Jim Jarrard is currently chair of Pullen’s coordinating council. He is a former Baptist minister, and recently retired from the NC Department of Health and Human Services where he served as deputy director of the Division of Mental Health, Developmental Disabilities and Substance Abuse Services.
Text: John 3:18-21
When you wander the streets of the Government complex in downtown Raleigh, especially during the season when the legislature is in session, you notice the cars parked along the curbs and in the covered reserved spaces in the municipal lots. It’s pretty easy to pick out the legislators, because they have “Vote for Me” bumper stickers and license plates that say “House” or “Senate” along with a low number befitting their rank. Members of the Council of State, and of course the governor and lieutenant governor and attorney general and others have very low plate numbers. As a rule of thumb, the lower the number on your license plate, the farther up the government food chain you probably are.
I simply mention this to observe that Nicodemus would have had a very low license plate number. Nicodemus is a Pharisee. A “leader of the Jews,” he was in one of the two major parties in the political and religious landscape, and a member of the Sanhedrin, the primary legislative and judicial body in the city. He comes to Jesus by night, in the dark. For John, the themes of darkness and light pervade the Gospel. The Gospel begins with a revisitation of the beginning of Genesis, “In the beginning” was the Word, the LOGOS, the creative and intentional act of God. The Word becomes flesh, lives here on earth, and brings life itself, that life is the light of all people.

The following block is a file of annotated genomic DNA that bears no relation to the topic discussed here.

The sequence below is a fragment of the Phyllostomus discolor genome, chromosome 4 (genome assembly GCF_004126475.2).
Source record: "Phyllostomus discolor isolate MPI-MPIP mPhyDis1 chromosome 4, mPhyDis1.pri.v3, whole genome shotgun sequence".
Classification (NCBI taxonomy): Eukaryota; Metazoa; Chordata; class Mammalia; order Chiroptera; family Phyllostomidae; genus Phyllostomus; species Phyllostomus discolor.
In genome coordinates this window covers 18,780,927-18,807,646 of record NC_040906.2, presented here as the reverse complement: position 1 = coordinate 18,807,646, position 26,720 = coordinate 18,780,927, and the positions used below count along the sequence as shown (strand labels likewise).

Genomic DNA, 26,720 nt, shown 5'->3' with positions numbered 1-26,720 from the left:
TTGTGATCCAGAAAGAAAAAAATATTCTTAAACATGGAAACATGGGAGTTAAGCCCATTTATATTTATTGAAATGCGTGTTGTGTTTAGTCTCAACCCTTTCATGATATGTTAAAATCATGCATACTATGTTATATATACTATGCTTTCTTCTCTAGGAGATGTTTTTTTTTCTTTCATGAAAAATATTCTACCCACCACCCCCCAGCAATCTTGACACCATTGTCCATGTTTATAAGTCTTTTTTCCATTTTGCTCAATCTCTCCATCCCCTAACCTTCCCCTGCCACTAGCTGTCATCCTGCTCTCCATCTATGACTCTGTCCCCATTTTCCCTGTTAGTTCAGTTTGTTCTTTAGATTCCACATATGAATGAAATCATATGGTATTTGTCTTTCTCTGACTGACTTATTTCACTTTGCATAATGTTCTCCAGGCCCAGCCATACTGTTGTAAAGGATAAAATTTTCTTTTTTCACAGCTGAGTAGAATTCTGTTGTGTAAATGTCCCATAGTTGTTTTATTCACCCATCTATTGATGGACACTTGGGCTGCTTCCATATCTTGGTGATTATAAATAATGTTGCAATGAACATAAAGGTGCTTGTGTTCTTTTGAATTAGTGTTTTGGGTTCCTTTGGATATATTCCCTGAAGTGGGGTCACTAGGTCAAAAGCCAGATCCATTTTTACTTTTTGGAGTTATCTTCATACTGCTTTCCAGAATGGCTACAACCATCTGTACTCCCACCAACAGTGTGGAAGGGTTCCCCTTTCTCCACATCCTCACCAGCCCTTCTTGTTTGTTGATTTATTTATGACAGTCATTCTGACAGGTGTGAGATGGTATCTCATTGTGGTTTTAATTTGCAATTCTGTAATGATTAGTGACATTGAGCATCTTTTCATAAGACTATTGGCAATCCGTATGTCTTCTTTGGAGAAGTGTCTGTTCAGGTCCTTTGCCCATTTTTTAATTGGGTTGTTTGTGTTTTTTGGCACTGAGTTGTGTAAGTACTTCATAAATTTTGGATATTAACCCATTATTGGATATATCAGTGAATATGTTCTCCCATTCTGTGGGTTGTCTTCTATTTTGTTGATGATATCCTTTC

Jesus had been going from town to town, doing remarkable things like healing people and changing water to wine, and these things were impressive enough for the likes of Nicodemus to pay a certain deference to Jesus. “We know you’re somebody,” Nicodemus says, “because of the wonderful things you do,” kind of like the Wizard of Oz. Nicodemus recognizes that you can’t ignore somebody like that, but that’s not the same as understanding them. Now all Pharisees may not have been as literalistic and clueless as Jesus takes Nicodemus to be here. They were more in touch with the common person than the Sadducees, who considered themselves more elite, centering their faith in the Temple as opposed to the Pharisees who centered their focus on the Law and the laws. Jesus has lots of confrontations with them in the gospels, but Nicodemus is mentioned only in John.